Torriano Meeting House

Torriano Meeting House outside

Poetry Art Politics Community 

Torriano Meeting House  is a user-funded grass-roots volunteer-run arts and community organisation in Kentish Town. We are best known for our poetry events but we have many other long running strands including storytelling for adults, writing and storytelling workshops, hosting local political campaigning groups, theatrical events, left wing folk club, and we very much support grass-roots creativity and social change.  

Torriano is a space for you to organise events and projects.

“What is the purpose of resisting corporate globalization if not to protect the obscure, the ineffable, the unmarketable, the unmanageable, the local, the poetic and the eccentric? So they need to be practiced, celebrated and studied too, right now.” – Rebecca Solnit
 

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Commemorating György Krassó

You are cordially invited to our commemoration of György Krassó and the 1956 Hungarian Revolution and Freedom fight
6pm Friday 20th of October
Russell Square, at Krassó’s tree, London WC1

Krassó founded the Hungarian Association of London at Torriano Meeting House

Out of his struggles, Kosuke Shirasu

Torriano Poetry, Sunday 15 October, 7.30pm. £5/£4 according to pocket. Poets from the floor welcome.

A bi-lingual reading from the work of poet and political activist, Kosuke Shirasu, (1905-1943), by the joint interpreters, Bruce Barnes and Jun Shirasu.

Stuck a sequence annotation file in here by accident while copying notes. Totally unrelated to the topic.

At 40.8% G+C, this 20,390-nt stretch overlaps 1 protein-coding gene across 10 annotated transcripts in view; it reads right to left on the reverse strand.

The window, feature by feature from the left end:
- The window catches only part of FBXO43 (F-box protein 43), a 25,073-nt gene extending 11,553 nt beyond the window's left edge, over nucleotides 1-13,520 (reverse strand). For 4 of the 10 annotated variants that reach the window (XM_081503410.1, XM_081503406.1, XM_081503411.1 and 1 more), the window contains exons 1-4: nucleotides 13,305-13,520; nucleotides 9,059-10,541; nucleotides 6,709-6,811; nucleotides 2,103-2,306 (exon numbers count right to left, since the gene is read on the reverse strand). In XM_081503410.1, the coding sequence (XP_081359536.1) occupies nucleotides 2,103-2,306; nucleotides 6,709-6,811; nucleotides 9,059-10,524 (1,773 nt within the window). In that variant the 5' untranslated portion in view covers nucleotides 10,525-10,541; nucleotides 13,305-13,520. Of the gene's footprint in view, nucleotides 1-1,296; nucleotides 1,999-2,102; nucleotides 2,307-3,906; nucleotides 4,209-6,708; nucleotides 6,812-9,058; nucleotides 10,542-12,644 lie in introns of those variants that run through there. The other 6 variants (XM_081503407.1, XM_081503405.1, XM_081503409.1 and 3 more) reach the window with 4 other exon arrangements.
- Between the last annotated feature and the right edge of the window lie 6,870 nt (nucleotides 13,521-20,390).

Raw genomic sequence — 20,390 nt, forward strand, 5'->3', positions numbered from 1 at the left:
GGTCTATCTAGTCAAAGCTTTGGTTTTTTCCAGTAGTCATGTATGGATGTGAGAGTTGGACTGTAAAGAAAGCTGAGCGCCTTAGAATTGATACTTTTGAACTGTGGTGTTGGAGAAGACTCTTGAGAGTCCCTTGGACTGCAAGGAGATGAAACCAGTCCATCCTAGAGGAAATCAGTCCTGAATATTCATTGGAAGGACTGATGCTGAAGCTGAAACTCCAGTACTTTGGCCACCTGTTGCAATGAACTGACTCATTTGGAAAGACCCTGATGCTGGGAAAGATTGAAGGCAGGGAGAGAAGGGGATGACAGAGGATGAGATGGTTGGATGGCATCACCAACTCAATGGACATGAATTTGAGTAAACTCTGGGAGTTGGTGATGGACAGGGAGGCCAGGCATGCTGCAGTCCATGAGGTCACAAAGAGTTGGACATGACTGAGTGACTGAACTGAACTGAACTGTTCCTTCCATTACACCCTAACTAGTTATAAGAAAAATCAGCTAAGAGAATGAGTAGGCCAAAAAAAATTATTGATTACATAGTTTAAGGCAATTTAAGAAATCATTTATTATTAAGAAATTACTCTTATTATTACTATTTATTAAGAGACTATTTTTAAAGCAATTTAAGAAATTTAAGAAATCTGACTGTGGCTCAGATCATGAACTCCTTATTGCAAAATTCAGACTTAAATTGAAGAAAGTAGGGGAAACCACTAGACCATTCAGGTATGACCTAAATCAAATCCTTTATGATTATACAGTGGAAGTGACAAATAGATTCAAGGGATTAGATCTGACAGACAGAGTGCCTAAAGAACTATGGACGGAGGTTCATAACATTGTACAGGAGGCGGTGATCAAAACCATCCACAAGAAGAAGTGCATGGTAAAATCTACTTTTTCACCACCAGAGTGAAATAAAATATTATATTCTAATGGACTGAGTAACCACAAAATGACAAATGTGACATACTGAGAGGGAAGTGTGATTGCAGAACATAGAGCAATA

The reading is in the memory of the poet’s daughter Ichiko Shirasu

Kosuke Shirasu (1905-1943) was born in Tokyo, and worked as a journalist and pamphleteer. His involvement in the Japanese Communist Party was reflected in his work in Akita City, producing and circulating a newsletter for local workers as well as documenting the farmers’ riots against local landowners. In 1928 he joined NAPF, the All Japan Federation of Proletarian Arts, contributing to its official magazine, Battle Flag; by 1930 he had collected and published many of these contributions in his pamphlet Strike.

Proletarian writers such as Kosuke worked under extremely adverse conditions: state censorship, the mass arrests of communists and other political activists that began in 1928, and the impact on morale of the renunciation of communism by the Party’s two most experienced activists, Manabu Sano and Sadachika Nabeyama, in 1933.

His poems are influenced by European styles of free verse and often explore multiple perspectives; however his main concern appears to be a desire to record the day to day experience of workers in struggle.

The ‘interpretation’ process

Over a four year period, Jun Shirasu, the poet’s grandson, searched libraries and journals for Kosuke’s work and then shared his partial English translation with the co-author Bruce Barnes; a definitive interpretation was then developed through email exchange, and through Bruce Barnes background reading on the Japanese social history of the period, the development of Communism and the proletarian writers movement in Japan.

About Ichiko Shirasu

Ichiko Shirasu, the poet’s daughter, was the inspiration for the publication: a BBC World Service journalist, translator, and a polymath who kept faith with her father’s socialist principles by demonstrating them through her kindness and generosity. Sadly, her untimely death meant that she was unable to see her idea come to fruition.